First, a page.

Switching to the IAAF:

In October 2017, an IAAF “gender leadership task force,” meeting in Bahrain, got to work to identify gender targets — let that sink in, in Bahrain, where the crown prince said he was “delighted” to be hosting this “important” get-together. This past March, as part of the reforms adopted by its Congress in 2016, the IAAF wrote minimum targets into its constitution.

 The IAAF gender leadership task force meeting, chaired by Hightower, fourth from left, standing in the photo next to Coe — photo courtesy IAAF

The IAAF gender leadership task force meeting, chaired by Hightower, fourth from left, standing in the photo next to Coe — photo courtesy IAAF

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As things now stand, there are six women on the IAAF’s ruling Council. That six will jump to seven in 2019, 10 in 2023 and 13 (of 27) in 2027. 

In 2019, one of the four vice presidents will be a woman.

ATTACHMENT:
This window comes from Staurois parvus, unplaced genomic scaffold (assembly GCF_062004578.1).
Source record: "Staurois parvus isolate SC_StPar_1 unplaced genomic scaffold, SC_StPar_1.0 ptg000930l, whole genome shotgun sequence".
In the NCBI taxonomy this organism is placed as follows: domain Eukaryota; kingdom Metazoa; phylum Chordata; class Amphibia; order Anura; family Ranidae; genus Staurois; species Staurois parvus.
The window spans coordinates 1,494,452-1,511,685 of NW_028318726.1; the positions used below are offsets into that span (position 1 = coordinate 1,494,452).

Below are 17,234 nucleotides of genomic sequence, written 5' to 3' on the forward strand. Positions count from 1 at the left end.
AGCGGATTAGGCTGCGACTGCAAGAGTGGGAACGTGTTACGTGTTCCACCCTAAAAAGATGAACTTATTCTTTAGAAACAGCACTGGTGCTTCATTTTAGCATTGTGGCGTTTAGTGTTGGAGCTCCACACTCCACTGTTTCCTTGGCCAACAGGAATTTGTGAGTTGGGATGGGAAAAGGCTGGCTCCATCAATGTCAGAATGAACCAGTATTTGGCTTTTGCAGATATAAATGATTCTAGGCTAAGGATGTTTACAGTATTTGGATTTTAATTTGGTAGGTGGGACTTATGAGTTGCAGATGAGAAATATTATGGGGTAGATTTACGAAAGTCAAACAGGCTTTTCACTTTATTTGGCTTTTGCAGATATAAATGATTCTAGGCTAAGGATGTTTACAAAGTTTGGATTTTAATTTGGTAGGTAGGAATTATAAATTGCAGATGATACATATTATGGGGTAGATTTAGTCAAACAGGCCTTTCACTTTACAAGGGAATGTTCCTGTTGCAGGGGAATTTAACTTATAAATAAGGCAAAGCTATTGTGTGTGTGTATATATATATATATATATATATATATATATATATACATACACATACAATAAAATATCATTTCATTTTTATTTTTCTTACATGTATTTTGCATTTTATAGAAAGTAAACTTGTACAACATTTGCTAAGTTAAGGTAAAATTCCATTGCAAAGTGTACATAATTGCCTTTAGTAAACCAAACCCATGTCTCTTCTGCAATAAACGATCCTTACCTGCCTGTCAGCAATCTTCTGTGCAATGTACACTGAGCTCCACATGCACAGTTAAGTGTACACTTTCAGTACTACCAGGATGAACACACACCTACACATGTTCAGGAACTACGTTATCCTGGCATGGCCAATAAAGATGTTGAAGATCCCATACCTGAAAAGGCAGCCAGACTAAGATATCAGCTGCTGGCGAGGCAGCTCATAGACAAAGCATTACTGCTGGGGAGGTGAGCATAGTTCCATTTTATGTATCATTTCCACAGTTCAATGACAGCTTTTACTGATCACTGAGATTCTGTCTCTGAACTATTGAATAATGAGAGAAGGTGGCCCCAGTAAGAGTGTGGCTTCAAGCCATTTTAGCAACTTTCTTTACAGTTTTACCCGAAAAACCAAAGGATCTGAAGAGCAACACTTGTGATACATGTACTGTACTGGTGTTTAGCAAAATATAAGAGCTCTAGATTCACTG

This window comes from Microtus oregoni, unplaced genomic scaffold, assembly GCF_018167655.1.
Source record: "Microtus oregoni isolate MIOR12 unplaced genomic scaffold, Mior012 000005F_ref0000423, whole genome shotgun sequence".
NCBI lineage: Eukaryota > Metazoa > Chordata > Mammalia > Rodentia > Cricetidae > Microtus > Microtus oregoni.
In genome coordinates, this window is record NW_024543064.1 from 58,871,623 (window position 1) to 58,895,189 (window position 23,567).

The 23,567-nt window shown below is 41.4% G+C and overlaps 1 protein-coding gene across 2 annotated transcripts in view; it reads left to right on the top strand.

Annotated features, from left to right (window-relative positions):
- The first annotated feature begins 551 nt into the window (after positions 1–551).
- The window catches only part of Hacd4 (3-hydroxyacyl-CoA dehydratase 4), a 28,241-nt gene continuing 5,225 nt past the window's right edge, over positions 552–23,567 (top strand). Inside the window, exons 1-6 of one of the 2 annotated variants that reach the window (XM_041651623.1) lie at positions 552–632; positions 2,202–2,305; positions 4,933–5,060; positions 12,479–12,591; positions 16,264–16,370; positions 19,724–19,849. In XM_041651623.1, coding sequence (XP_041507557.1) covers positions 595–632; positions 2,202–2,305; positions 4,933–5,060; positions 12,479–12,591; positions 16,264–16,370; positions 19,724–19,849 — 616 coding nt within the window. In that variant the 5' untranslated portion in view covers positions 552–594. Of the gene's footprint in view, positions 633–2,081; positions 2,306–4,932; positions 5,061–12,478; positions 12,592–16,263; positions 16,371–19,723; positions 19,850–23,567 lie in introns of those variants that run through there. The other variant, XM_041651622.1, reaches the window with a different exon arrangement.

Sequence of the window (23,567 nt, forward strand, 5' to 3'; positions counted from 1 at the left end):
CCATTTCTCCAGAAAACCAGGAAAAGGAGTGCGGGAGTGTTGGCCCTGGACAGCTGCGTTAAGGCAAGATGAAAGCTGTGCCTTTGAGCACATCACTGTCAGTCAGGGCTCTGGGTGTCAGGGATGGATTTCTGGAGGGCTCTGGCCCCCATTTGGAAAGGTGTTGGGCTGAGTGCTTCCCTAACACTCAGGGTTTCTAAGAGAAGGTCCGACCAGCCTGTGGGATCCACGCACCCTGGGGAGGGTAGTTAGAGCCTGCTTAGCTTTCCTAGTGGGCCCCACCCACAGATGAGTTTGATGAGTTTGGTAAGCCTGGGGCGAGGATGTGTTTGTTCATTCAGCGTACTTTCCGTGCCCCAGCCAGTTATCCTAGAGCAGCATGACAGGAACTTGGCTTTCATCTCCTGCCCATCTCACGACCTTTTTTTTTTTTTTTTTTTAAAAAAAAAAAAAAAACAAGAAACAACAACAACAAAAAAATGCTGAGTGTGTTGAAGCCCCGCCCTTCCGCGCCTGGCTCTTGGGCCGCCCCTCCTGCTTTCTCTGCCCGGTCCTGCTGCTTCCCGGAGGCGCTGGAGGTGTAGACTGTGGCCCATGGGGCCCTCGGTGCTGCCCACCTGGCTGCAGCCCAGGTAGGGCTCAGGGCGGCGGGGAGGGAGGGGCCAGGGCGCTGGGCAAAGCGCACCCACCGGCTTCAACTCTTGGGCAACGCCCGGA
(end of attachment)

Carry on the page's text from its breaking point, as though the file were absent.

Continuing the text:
By 2027, two of the four v-p slots will be women. 

Athlete commission chair Iñaki Gomez of Canada and deputy chair Valerie Adams of New Zealand were elected for 2019 Council slots. 

As Coe has said many times, “We have parity in pay, parity in play but not parity in positions.”

Who heads the IAAF gender leadership working group?

Stephanie Hightower.

At the IAAF elections in Beijing in 2015, Hightower was elected to the IAAF Council as the highest vote-getter for one of six seats designated for women, with 163 votes. Nawal el-Moutawakel, an IAAF Council member since 1995, an IOC member since 1998 and — recall, chair of the IOC coordination commission overseeing preparations for the yet-to-occur 2016 Games in Rio — was second in voting, with 160 votes. 

To reiterate, signals and code.